Every major culture known to us has honored persons held to be sacred. Some of these people are wonder-workers, who have supernatural powers—seers and sacred healers. Some have liberating exemptions—they seem less dependent on their bodies or on physical comfort than the rest of us are. The most spectacular exemption is demonstrated by martyrs—they escape the need to live. This awes those less willing to sacrifice themselves for some value beyond life itself. William James observed the phenomenon:
No matter what a man’s frailties otherwise may be, if he be willing to risk death, and still more if he suffer it heroically, in the service he has chosen, the fact consecrates him forever. Inferior to ourselves in this way or that, if yet we cling to life, and he is able “to fling it away like a flower,” as caring nothing for it, we account him in the deepest way our born superior. Each of us in his own person feels that a high-hearted indifference to life would expiate all his shortcomings.
Not even martyrdom is enough of itself to make the slain hero a leader. Some martyrs were not leaders before they died for their beliefs. Their posthumous influence does not create followership, though admiration may cause emulation. Other people may lead lives that are slow martyrdoms—“witnessings,” as the word means in Greek—by devotion to a cause beyond most worldly cares. They; too, are not necessarily leaders. The Catholic church may canonize reclusive saints, giving them an influence on the believers who pray to them. But the cultist who wears a hairshirt in honor of Saint Thomas More is, in terms of mere psychological mechanics, like the fan who refuses to wear an undershirt because Clark Gable wore none in the movie It Happened One Night. Some saints can be “holy” without having any earthly influence recognized outside the circle of such admirers. As William James said of Teresa of Avila:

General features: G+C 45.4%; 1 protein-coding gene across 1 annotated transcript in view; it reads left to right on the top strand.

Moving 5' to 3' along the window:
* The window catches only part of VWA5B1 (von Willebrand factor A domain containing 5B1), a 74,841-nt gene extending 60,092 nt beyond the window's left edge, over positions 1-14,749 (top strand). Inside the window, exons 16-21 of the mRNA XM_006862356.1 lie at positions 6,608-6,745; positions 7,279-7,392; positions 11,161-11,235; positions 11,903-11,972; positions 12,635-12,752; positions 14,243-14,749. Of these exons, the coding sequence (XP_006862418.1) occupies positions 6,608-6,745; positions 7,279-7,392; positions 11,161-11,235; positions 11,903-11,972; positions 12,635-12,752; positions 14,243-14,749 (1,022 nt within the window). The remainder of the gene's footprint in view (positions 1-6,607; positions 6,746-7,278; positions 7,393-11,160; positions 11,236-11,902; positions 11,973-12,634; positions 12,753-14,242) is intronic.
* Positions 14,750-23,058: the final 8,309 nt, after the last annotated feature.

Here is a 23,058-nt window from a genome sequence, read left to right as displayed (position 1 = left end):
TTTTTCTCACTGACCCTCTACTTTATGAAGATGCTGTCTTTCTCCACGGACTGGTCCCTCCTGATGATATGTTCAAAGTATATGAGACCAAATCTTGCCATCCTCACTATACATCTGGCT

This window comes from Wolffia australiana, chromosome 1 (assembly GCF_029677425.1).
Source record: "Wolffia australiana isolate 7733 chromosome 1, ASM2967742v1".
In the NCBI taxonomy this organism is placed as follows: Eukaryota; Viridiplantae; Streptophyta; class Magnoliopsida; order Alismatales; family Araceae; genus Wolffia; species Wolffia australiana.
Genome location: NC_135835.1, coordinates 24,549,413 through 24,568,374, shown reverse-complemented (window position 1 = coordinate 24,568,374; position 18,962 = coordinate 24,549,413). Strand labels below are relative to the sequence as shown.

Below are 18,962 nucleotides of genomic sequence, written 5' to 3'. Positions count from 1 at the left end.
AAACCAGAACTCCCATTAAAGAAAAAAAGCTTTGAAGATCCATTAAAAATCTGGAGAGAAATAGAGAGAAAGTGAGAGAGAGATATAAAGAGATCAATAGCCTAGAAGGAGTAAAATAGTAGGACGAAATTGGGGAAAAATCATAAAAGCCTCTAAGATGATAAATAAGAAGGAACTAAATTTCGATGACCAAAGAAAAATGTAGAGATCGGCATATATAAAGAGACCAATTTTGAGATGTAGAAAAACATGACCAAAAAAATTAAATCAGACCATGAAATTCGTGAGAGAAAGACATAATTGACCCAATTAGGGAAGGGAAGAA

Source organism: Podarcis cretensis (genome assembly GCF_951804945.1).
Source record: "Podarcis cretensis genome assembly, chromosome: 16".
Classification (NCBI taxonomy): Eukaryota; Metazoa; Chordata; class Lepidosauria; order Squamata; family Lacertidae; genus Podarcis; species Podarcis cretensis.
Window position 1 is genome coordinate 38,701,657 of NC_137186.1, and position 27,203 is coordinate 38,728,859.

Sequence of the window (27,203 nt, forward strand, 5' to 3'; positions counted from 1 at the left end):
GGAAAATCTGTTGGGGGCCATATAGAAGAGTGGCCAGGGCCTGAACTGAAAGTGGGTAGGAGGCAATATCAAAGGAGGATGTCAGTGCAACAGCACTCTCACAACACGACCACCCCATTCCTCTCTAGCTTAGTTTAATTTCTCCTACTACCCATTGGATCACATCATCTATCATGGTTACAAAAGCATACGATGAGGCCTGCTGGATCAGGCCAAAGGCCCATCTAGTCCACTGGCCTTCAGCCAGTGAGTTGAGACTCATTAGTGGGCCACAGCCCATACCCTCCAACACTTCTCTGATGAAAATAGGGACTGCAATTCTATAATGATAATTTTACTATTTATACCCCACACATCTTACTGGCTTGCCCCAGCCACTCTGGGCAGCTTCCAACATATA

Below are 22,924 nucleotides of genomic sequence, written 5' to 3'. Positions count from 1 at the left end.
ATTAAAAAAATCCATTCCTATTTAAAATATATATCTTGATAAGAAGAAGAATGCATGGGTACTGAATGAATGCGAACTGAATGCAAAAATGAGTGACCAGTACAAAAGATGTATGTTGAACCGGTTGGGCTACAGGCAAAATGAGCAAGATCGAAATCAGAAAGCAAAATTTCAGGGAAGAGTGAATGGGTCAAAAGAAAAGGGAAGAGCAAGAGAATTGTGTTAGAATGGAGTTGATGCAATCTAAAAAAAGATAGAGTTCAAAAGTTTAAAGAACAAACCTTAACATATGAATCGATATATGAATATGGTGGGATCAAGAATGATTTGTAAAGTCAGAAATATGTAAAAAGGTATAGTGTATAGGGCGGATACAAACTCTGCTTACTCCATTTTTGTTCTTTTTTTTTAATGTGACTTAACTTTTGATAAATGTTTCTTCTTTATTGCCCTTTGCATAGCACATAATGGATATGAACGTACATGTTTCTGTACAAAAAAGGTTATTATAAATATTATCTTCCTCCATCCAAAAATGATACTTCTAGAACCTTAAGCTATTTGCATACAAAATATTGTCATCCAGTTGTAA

In the main her idea of religion seems to have been that of an endless amatory flirtation—if one may say so without irreverence—between the devotee and the deity; and apart from helping younger nuns to go in this direction by the inspiration of her example and instruction, there is absolutely no human use in her, or sign of any general human interest.
This is what many people think of as “the saint,” holy perhaps, as idiots are in some cultures, but of little use as a leader in the rougher world of human needs.
Yet there are other saints who do earthly work as well as bear heavenly witness. They usually put the heavenly witness first in their own minds; but the world honors them for services performed here below. To continue quoting James:
When we are in need of assistance, we can count upon the saint lending his hand with more certainty than we can count upon any other person.
One does not have to be …
This article is available to online subscribers only.
Please choose from one of the options below to access this article:
Purchase a print premium subscription (20 issues per year) and also receive online access to all all content on nybooks.com.
Purchase an Online Edition subscription and receive full access to all articles published by the Review since 1963.